My Turn: The Dog That Made Us a Family

We inherited my daughter Liana when she was not quite 5. She had been adopted from China by my closest friend of 30 years, Linda, a single 51-year-old woman, tiny and fragile-looking but full of steel. Linda had a history of various illnesses, and my husband later told me that when she walked happily off the plane on Christmas Day in 1994, with her round, worried-looking Chinese baby wrapped in bright red and clutching a teddy bear, he had a premonition that we would eventually raise this child. Three years later, my best friend died—complications from Crohn's disease—and Liana came home with us. I was 55, a fulltime textbook editor with two almost-grown daughters. My husband, an English professor, was 48. I was looking forward to a few years of empty nesting and then some grandchildren. Starting over with a feisty kindergartner was, to be candid, not in my plans.

Shortly after she came to us, Liana began asking for a dog. She had been passed from family to family during her mother's six-month illness, indulged by people who wanted to make her happy. She was not used to hearing the word "no." I love dogs—I had grown up with a beautiful collie named Sunbeam—but I already had one unexpected new responsibility and I didn't want another. Initially our apartment was our excuse: too little space. But four years later we moved to a house, and we could no longer resist Liana's pleas. So off we went to an animal shelter.

Molly was a regal chow mix, chestnut red with a feathery tail that wagged all the time. She was gentle but energetic. As long as Liana and my husband, John, promised to do the walking, I decided I could handle having a dog. So we brought Molly home. Twenty-four hours later I opened the front door, and a red streak pushed by me—Molly, bolting out the door, through a neighbor's yard, into a nearby woods. Liana ran after her, screaming, and John headed out, too, into the dark, drizzling rain, frequently catching sight of the dog and then losing the trail.

Liana came back into the house, sat on her new dog's bed and cried. In her four years with us, she had hardly ever cried. And she had hardly ever mentioned her adoptive mother, my best friend. I almost resented that she seemed to have moved past grief without a second thought. But now she sobbed. She howled. Her thick black hair stuck to her cheeks, wet with tears. She wrapped her arms around herself, then around me, squeezing hard. She cried for three hours—until well after John returned. "She's gone," Liana moaned. "My dog is gone. My mother is dead. I loved my dog. Why did my mother die?"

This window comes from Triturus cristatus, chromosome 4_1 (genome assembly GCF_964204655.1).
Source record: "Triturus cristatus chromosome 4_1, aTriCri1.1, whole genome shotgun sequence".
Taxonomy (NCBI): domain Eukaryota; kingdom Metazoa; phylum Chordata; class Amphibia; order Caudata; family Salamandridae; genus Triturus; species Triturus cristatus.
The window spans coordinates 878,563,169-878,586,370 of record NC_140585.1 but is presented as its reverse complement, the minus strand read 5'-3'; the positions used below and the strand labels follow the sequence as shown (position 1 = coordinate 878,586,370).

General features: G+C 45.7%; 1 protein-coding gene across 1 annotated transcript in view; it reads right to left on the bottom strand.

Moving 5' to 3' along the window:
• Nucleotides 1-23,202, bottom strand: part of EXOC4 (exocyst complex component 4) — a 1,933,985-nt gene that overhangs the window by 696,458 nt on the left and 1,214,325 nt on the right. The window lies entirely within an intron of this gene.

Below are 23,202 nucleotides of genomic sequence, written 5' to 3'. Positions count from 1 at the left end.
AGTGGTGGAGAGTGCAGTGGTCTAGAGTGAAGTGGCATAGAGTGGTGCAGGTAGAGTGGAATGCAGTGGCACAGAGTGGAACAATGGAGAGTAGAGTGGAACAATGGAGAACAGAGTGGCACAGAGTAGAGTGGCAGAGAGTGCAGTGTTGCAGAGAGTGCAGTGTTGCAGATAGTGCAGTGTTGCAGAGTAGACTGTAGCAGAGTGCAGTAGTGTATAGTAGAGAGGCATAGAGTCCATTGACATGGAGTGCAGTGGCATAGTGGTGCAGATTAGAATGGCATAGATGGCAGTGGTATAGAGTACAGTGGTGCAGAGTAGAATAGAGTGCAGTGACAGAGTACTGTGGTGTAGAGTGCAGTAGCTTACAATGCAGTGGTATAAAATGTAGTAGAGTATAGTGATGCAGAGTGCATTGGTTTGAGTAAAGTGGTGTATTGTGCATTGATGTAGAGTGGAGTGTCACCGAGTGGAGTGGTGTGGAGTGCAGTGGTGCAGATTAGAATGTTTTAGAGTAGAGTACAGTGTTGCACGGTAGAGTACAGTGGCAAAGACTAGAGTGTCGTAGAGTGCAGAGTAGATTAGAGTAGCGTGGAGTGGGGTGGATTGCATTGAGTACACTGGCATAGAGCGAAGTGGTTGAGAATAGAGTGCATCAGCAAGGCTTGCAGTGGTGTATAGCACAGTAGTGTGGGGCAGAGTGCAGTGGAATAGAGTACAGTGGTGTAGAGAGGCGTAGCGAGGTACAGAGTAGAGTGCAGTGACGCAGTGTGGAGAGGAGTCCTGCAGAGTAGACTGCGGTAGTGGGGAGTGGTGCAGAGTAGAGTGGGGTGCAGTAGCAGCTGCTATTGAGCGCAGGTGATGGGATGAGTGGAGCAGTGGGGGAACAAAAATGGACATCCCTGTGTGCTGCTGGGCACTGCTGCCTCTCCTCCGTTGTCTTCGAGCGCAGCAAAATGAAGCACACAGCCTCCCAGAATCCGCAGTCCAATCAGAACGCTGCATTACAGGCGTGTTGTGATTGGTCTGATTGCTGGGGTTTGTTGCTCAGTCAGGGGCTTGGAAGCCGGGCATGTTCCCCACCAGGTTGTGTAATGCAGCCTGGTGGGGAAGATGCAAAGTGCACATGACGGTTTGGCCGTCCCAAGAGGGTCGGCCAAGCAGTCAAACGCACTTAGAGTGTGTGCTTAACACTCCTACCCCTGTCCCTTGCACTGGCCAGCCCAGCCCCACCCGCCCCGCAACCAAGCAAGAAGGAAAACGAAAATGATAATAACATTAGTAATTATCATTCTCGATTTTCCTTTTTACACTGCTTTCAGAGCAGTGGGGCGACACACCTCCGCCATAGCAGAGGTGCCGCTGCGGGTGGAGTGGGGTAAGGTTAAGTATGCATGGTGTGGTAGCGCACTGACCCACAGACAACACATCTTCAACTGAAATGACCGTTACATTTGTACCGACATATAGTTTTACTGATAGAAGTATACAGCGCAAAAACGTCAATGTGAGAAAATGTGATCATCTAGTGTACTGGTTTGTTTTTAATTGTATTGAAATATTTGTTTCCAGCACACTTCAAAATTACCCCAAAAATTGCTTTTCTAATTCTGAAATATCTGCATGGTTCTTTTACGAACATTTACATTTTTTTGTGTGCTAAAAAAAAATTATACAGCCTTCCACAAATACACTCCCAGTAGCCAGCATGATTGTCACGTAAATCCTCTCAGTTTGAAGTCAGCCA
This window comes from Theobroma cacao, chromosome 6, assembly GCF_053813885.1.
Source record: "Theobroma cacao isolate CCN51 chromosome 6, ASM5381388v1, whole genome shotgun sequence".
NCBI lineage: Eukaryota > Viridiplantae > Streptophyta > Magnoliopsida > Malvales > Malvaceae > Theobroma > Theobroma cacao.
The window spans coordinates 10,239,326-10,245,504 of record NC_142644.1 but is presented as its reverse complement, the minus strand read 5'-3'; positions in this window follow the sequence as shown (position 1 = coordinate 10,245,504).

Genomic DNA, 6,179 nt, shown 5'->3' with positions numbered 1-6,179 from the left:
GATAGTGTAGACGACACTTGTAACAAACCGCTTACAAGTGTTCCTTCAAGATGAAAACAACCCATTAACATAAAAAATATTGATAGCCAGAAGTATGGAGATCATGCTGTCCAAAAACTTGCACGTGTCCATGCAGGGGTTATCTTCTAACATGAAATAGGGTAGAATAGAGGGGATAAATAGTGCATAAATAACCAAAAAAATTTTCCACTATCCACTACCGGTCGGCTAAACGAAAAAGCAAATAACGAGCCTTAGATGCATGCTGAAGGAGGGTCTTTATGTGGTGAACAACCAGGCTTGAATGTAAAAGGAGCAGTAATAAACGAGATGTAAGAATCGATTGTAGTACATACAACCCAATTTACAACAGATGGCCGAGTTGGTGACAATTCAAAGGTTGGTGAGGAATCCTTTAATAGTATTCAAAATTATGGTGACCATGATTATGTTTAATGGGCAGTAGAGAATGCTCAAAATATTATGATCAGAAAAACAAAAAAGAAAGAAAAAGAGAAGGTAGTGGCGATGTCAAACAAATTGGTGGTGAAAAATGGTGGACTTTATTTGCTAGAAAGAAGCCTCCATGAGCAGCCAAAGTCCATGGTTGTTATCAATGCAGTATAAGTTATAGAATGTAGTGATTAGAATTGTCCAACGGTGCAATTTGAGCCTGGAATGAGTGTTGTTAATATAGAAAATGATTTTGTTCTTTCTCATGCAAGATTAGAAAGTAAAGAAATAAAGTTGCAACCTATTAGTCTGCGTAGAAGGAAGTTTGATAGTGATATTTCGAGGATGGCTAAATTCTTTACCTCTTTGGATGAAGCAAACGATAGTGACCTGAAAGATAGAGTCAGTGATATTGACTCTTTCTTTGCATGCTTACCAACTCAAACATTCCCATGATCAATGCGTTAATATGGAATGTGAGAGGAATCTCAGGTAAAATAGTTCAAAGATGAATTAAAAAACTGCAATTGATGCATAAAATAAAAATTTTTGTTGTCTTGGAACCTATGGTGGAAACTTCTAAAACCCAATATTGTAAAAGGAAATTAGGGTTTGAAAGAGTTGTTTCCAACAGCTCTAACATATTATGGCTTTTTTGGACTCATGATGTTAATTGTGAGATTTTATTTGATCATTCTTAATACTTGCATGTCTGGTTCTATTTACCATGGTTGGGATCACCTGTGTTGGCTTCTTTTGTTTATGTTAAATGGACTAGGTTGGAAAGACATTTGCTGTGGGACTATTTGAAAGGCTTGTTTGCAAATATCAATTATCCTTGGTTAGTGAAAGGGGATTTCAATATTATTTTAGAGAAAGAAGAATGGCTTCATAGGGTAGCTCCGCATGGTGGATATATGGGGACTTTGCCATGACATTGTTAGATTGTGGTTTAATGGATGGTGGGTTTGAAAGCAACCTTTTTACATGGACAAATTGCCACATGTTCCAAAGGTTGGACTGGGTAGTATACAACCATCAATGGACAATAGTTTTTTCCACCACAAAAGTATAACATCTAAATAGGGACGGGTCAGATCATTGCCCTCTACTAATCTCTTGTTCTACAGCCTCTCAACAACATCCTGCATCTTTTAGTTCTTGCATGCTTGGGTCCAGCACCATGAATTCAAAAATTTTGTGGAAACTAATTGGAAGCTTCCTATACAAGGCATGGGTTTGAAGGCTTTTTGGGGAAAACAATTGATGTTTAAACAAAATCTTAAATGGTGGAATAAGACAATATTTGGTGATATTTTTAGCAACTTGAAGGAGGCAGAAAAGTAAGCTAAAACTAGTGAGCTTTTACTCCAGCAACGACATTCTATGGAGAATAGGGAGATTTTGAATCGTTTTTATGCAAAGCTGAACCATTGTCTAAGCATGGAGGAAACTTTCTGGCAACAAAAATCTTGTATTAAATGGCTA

She hadn't moved past grief, it turned out. She had just buried it, deep beyond reach, until now.

For John, finding Liana's dog became a mission. Luckily, we had taken some cell-phone photos of Molly during her few hours with us, and we sent them out to all the shelters in the area. After three weeks I gave up. But then we got a call. A woman had spotted a dog matching Molly's picture 15 miles away, in the woods near her home—across two highways, two rivers and I-95. As John often points out, Molly could have easily made it back if she'd only had an E-ZPass.

Despite repeated sightings, Molly somehow stayed out of reach. For two more months our dog lived in the woods. The wonderful woman who'd noticed Molly left scraps on her back porch and enlisted the neighborhood kids to report sightings. The food would be gone every morning, but the red dog eluded them all. Finally John hired a team of animal facilitators—they used to be called dogcatchers—and they set out a cage. For another week Molly ignored it until they changed the bait, at John's suggestion, from tuna to steak. Then she walked in, and she came home.

For five years now, Molly has slept with Liana every night. When Liana is away, her dog paces. Molly's tail still wags, but she is 7 now, a little slower and much less rambunctious. Liana, a tiny beauty of 15 with fashionably black nails and a loyal circle of ebullient friends, has moved on to "Twilight" and the Jonas Brothers. She still loves dogs, but she'd prefer the Paris Hilton model—a yappy little dog that she can dress up and put on like a pair of rhinestone earrings. Sometimes it seems as though Liana hardly remembers when her dog ran away and she hollered for her dead mother. But John and I remember, because that was the moment that Liana and our lost friend and our lost dog all came together, and we became a family.